By Molly Marshall
Seminaries are in the news these days as the church continues to shift in social location in our communities. Theological education, in my judgment, can be a source of renewal for congregational life, and it may be the only place devoted to preserving and developing Christian theological identity in postmodernity. I am biased, of course, for this is my life’s work — since shortly after the earth cooled!
If churches are in precipitous decline, as many suggest, then there will not be the necessity of seminary education, with its freight of educational debt. Indeed, a critical question may be “can the church and the minister afford each other?” Compensation patterns in most churches do not allow ministers to discharge educational debt quickly; negligible stewardship among too many congregants makes the calculus more daunting, but I digress.
Churches are in decline where there is a self-preserving mentality, and few are interested in helping patch a listing ship. Churches are in decline when there is not a clear message of what they are for, not simply what they are against. Churches are in decline when they are invisible in situations where moral courage is needed. Churches are in decline when they resist adaptive change, which could make gospel witness more winsome.
I do not believe decline is inevitable; rather, I staunchly believe that this season of reflecting on the church’s mission is healthy and promising. Indeed, it might be helpful to remind ourselves that more than the church having a mission, God has a church to use in the divine missio Dei. A disposition of humility in this can make us much more useful in the divine purpose.
As I write, I am in Myanmar for a doctor of ministry seminar at the Myanmar Institute of Theology, a regular pilgrimage for me in the spring. Meeting with faculty I hear echoes of some of the same notes as at home. Graduates leave the seminary with high hopes of doing the contextual theological work that will move congregations beyond the inherited patterns of the missionaries. When they get to the churches, and they attempt to change the music, reorder the liturgy, engage their communities, or transform the role of the pastors, deacons, or laypersons, resistance ensues. Because ordination may take a number of years, some do not move into the roles for which they prepared. And the church forfeits visionary leadership.
Many faculty members here write about the need to let the cultural forms of Myanmar be the focus for the expression of Christian discipleship, letting go of the transplanted western worship practices. Yet, when I visit the churches I hear hymns from the 19th century. I cannot remember the last time I sang “Count Your Blessings,” “For I Know Whom I Have Believed” and the requisite threefold amen following the benediction. Actually, I do remember. It was last year when I worshipped here.
Faculty wonder if they did not teach their students sufficiently, and churches wonder why they should support seminaries that do not replicate embedded practices. Graduates get discouraged about the process of change, perhaps because they lack leadership skill to bring about the incremental shifts that would make the church more relevant. The necessary partnership between seminary and church breaks down, and churches remain mired in alien or irrelevant expressions of Christian identity. And I am not just talking about Myanmar.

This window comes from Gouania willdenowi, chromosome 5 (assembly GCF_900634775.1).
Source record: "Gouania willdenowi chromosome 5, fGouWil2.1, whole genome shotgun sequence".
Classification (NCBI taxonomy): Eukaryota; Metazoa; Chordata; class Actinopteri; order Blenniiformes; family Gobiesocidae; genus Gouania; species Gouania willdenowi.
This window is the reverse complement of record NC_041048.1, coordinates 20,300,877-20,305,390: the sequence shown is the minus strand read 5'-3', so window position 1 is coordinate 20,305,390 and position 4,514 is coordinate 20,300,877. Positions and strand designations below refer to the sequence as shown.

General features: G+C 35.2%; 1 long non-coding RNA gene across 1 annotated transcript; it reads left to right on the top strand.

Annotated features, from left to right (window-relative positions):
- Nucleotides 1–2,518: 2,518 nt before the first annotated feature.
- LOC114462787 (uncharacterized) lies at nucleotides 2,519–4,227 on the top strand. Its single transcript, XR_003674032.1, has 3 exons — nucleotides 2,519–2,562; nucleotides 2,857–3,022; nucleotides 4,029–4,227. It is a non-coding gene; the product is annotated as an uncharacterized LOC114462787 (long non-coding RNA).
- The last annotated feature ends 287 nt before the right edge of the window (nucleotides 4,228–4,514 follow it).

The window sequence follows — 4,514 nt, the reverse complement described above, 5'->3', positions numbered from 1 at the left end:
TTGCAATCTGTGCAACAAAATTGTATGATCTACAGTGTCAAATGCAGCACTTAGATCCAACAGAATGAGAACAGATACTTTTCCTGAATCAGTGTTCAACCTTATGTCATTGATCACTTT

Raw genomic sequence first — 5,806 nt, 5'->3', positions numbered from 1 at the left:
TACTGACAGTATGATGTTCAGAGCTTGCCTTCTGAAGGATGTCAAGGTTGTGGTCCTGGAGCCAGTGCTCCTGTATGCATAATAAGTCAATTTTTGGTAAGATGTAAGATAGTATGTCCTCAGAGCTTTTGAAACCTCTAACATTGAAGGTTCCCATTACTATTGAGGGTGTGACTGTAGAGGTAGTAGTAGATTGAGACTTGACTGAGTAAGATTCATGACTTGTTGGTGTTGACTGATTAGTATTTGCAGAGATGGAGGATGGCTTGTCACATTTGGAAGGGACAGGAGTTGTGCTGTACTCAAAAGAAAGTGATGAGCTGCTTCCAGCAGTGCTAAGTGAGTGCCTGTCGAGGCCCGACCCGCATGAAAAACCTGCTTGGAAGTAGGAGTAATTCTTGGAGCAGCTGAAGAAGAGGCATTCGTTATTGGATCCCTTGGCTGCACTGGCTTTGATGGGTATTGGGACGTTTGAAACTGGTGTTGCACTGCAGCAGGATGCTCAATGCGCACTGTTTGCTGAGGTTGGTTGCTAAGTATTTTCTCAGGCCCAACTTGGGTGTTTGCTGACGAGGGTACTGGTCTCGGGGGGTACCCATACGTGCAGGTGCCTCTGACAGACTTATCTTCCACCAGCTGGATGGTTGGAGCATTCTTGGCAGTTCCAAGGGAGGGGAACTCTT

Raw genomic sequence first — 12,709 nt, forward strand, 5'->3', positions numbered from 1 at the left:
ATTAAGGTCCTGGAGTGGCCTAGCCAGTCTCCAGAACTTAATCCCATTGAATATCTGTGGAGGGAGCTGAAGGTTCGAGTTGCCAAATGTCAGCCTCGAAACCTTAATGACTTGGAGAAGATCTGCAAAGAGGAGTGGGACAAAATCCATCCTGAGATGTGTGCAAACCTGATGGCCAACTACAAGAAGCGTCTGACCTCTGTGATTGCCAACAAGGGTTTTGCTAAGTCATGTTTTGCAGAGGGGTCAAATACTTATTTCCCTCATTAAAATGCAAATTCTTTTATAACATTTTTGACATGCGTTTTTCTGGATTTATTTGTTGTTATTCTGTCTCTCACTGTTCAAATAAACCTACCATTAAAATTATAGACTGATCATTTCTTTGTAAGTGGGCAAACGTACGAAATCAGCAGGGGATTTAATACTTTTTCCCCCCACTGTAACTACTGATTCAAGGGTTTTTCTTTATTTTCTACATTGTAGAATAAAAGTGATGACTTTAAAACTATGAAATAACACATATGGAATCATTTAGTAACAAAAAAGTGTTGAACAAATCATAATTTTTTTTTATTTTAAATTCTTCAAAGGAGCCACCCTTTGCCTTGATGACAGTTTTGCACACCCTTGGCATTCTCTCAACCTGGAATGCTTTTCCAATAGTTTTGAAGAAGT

This persistent reality suggests to me that what may be needed in seminary — in addition to theology, biblical studies and the arts of ministry — is even more focused attention to the process of leading change. Leaders of change are characterized by a stubborn optimism that change can occur, that the church is a dynamic organism, that theological insights are not inert and that people can be inspired toward transformation (with the exception of a few old soreheads).
Leaders of change realize that stasis means death, and that coasting inevitably means a downward trajectory. Leaders model and live into the change ahead of the structure they seek to shape; they also learn to build coalitions that will welcome new horizons for ministry. Leaders can empower congregations to move with confidence and joy into God’s future.
Seminary graduates are a treasure to the church. Churches have formed them and encouraged them to pursue theological education, and when they welcome them back in their home or other congregations, it should be with the same openness that faculty desire in their students. Churches should not recommend students to attend seminary if they do not want them to grow and change. Graduates bring energy and fresh eyes to the responsibilities of ministry.
I believe that the gap between classroom and congregation can be bridged, and the relationships of seminaries, graduates and churches can be an alliance that serves the respective interests of each. There is understandable tension between embedded ways and new challenges, but not insurmountable. We need each other, and our participation in God’s redemptive mission depends upon strengthened partnership.